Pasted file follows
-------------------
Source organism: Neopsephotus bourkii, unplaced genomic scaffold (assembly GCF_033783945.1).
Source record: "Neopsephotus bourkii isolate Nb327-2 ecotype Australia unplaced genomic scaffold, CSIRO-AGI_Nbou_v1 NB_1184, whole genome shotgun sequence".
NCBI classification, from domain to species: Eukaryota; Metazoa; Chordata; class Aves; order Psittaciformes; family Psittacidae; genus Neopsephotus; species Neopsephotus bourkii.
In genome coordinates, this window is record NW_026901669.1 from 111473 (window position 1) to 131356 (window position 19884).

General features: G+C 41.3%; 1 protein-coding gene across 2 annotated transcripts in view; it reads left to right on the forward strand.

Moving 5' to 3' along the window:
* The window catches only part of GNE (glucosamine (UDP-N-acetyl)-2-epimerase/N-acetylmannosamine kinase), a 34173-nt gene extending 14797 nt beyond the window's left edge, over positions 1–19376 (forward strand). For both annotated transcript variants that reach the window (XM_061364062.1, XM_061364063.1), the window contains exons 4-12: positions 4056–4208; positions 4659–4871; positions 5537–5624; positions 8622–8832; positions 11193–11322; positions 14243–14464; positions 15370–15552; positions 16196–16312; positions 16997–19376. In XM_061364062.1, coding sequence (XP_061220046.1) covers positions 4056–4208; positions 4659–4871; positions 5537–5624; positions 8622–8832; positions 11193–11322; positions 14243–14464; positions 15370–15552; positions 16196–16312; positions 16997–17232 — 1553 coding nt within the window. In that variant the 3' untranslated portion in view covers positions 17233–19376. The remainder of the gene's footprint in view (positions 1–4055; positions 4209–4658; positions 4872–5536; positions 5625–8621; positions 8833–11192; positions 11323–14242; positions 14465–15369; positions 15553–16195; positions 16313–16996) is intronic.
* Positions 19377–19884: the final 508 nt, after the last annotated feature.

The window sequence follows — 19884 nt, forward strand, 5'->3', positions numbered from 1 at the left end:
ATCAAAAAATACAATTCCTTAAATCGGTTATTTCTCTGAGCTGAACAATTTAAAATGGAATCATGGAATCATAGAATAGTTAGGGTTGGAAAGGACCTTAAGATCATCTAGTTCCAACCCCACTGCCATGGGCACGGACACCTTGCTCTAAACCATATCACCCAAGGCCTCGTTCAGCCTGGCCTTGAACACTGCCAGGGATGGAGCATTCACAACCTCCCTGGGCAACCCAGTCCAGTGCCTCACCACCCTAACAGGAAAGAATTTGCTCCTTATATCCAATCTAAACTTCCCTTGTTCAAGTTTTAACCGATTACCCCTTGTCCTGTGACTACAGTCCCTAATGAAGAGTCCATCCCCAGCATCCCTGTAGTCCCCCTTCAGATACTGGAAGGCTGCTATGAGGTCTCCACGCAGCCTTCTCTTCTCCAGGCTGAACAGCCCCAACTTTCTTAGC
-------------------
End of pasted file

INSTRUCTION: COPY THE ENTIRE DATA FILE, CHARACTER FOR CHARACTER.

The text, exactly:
Source organism: Neopsephotus bourkii, unplaced genomic scaffold (assembly GCF_033783945.1).
Source record: "Neopsephotus bourkii isolate Nb327-2 ecotype Australia unplaced genomic scaffold, CSIRO-AGI_Nbou_v1 NB_1184, whole genome shotgun sequence".
NCBI classification, from domain to species: Eukaryota; Metazoa; Chordata; class Aves; order Psittaciformes; family Psittacidae; genus Neopsephotus; species Neopsephotus bourkii.
In genome coordinates, this window is record NW_026901669.1 from 111473 (window position 1) to 131356 (window position 19884).

General features: G+C 41.3%; 1 protein-coding gene across 2 annotated transcripts in view; it reads left to right on the forward strand.

Moving 5' to 3' along the window:
* The window catches only part of GNE (glucosamine (UDP-N-acetyl)-2-epimerase/N-acetylmannosamine kinase), a 34173-nt gene extending 14797 nt beyond the window's left edge, over positions 1–19376 (forward strand). For both annotated transcript variants that reach the window (XM_061364062.1, XM_061364063.1), the window contains exons 4-12: positions 4056–4208; positions 4659–4871; positions 5537–5624; positions 8622–8832; positions 11193–11322; positions 14243–14464; positions 15370–15552; positions 16196–16312; positions 16997–19376. In XM_061364062.1, coding sequence (XP_061220046.1) covers positions 4056–4208; positions 4659–4871; positions 5537–5624; positions 8622–8832; positions 11193–11322; positions 14243–14464; positions 15370–15552; positions 16196–16312; positions 16997–17232 — 1553 coding nt within the window. In that variant the 3' untranslated portion in view covers positions 17233–19376. The remainder of the gene's footprint in view (positions 1–4055; positions 4209–4658; positions 4872–5536; positions 5625–8621; positions 8833–11192; positions 11323–14242; positions 14465–15369; positions 15553–16195; positions 16313–16996) is intronic.
* Positions 19377–19884: the final 508 nt, after the last annotated feature.

The window sequence follows — 19884 nt, forward strand, 5'->3', positions numbered from 1 at the left end:
ATCAAAAAATACAATTCCTTAAATCGGTTATTTCTCTGAGCTGAACAATTTAAAATGGAATCATGGAATCATAGAATAGTTAGGGTTGGAAAGGACCTTAAGATCATCTAGTTCCAACCCCACTGCCATGGGCACGGACACCTTGCTCTAAACCATATCACCCAAGGCCTCGTTCAGCCTGGCCTTGAACACTGCCAGGGATGGAGCATTCACAACCTCCCTGGGCAACCCAGTCCAGTGCCTCACCACCCTAACAGGAAAGAATTTGCTCCTTATATCCAATCTAAACTTCCCTTGTTCAAGTTTTAACCGATTACCCCTTGTCCTGTGACTACAGTCCCTAATGAAGAGTCCATCCCCAGCATCCCTGTAGTCCCCCTTCAGATACTGGAAGGCTGCTATGAGGTCTCCACGCAGCCTTCTCTTCTCCAGGCTGAACAGCCCCAACTTTCTTAGC